Columns

Regrettably, conflict is a reality in the church. Often that conflict is between a congregant and the pastor. After all, he is--in many ways--the focal point of the church’s public ministry. A good pastor is hard to find. A good congregant is equally hard to find. How then should you seek to approach your pastor when you have problems with his ministry, his behavior, his family or any other related issue?  Here are a few guidelines to help us all live peaceably with each other:

On July 6, 1924, during the Summer Olympics in Paris, France, the “flying Scotsman” Eric Liddell was nowhere to be found on the track for the 100-meter sprint. Liddell’s best distance had traditionally been the 100-meter, and it was predicted that he would win the gold. However, months prior to the race, the olympic schedule was published and the first and second heats for the 100-meter were to be held on a Sunday. Liddell would not race.

Theodulf of Orleans – Poet and Theologian in the Carolingian Court

            Theodulf belonged to the group of bright minds Charlemagne gathered at his court in order to boost education in his empire. Born in a Visigothic family, probably in Spain, around the year 750, he is named after the French city where he became bishop, Orleans.

Christians are frequently reminded to “remember the reason for Christmas,” meaning, of course, that we should turn our attention away from the cultural trappings and to the fact that Jesus was born to Mary in Bethlehem.  But this Christmas, perhaps we should fix our attention a little more closely, not just on the details of Jesus’ birth, but on the miracle of the incarnation.  In so doing, we join a great cloud of Christian witnesses, who have reflected deeply on this glorious mystery.

This week on Theology on the Go, Dr. Jonathan Master is joined by Dr. Liam Goligher, pastor of the historic Tenth Presbyterian Church in downtown Philadelphia, PA. As pastor of Tenth Presbyterian, Dr. Goligher has done much thinking and teaching on the topic of missions, and how Christians are to reach the lost. This installment of Theology on the Go gives a glimpse of some of that teaching as Dr. Goligher chats with Jonathan about the doctrine of missions.

There once was a time – within living memory for many of us – when you could go to a place of worship and have a reasonable sense of what to expect during a service and not be taken aback by something that seemed out of place. Those days are rapidly disappearing and it is increasingly the norm that there are no norms for a service of praise. This should give us pause for thought.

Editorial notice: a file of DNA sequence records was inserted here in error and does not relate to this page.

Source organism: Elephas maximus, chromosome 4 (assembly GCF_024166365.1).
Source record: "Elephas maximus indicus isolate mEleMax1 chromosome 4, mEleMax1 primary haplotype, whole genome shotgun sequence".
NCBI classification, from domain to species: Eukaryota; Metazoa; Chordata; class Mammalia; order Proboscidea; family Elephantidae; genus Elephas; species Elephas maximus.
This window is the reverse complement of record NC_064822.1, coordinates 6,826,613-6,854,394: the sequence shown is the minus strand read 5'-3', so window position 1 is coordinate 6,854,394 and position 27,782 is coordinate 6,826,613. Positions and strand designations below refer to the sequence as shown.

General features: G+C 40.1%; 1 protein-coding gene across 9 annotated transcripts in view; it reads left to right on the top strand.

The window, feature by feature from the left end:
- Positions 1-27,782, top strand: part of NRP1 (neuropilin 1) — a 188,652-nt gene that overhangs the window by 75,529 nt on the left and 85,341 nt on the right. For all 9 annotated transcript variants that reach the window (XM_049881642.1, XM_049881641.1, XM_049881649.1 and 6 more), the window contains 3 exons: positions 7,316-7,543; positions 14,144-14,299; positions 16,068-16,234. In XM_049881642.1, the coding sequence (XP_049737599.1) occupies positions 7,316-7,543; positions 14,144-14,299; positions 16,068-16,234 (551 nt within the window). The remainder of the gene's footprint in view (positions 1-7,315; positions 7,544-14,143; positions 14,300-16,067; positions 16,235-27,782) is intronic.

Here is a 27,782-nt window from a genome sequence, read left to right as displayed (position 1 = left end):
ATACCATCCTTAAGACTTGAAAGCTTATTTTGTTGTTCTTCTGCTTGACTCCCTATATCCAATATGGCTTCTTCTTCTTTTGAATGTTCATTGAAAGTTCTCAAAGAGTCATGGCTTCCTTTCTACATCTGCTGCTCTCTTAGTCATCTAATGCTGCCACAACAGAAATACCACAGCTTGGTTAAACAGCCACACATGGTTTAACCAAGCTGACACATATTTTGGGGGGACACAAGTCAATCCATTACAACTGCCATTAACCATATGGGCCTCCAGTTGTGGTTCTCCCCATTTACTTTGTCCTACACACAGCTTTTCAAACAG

For those of us who are pastors, one of our regular responsibilities is to use scripture to minister to the specific needs of our people. This should never merely be spiritual equivalent of offering placebos to those who are struggling – a kind of psycho-spiritual pick-me-up to make them feel better about themselves. Quite the opposite, the verse or passage we may read to our members should be explained and applied in a way that shows them there is substance in the words offered to them.

Can I change? Do I need to change? These two questions come at the same issue, sexual identity, from differing angles. Both are hopeless. One lacks hope in God’s promises in His Word. One lacks hope in His commands. Either way, both need to understand better and believe the matter of Sanctification and Sexual Identity.

In the current political divide in the Unites States, one of the underlying narratives that divides the political left and right is the question of entrustment, or more specifically, to whom should the citizens of the country entrust themselves. The basic answer on the left side of the debate is that we should entrust ourselves to the government, who has the best interest of every citizen at heart.

Simonetta Carr joins Jonathan and James today. She opens up about very difficult times in her life, during which she dealt with schizophrenia in her family, which would ultimately claim her son.

Satan tells us that repentance is easy and forgiveness is available, so yielding to temptation is not serious. We are tempted to think that we'll only commit a sin a few times and then claim God's forgiveness. “Correcting the situation after you sin is easy,” the Tempter tells us.

But this is dangerous thinking for several reasons. First, consider how nauseating even we humans find insincere repentance. Here's an example of what I mean: Imagine that you heard me saying to my young daughter,

One of the reasons the Puritans wrote a number of polemical works pertaining to sanctification, particularly with respect to law, good works and salvation, was to defend faithful ministers and churches. That reason remains true today and I want to take the opportunity to say a few words in defense of PCA pastor Kevin DeYoung. Pastor DeYoung was recently criticized for teaching that good works are necessary for salvation as a means.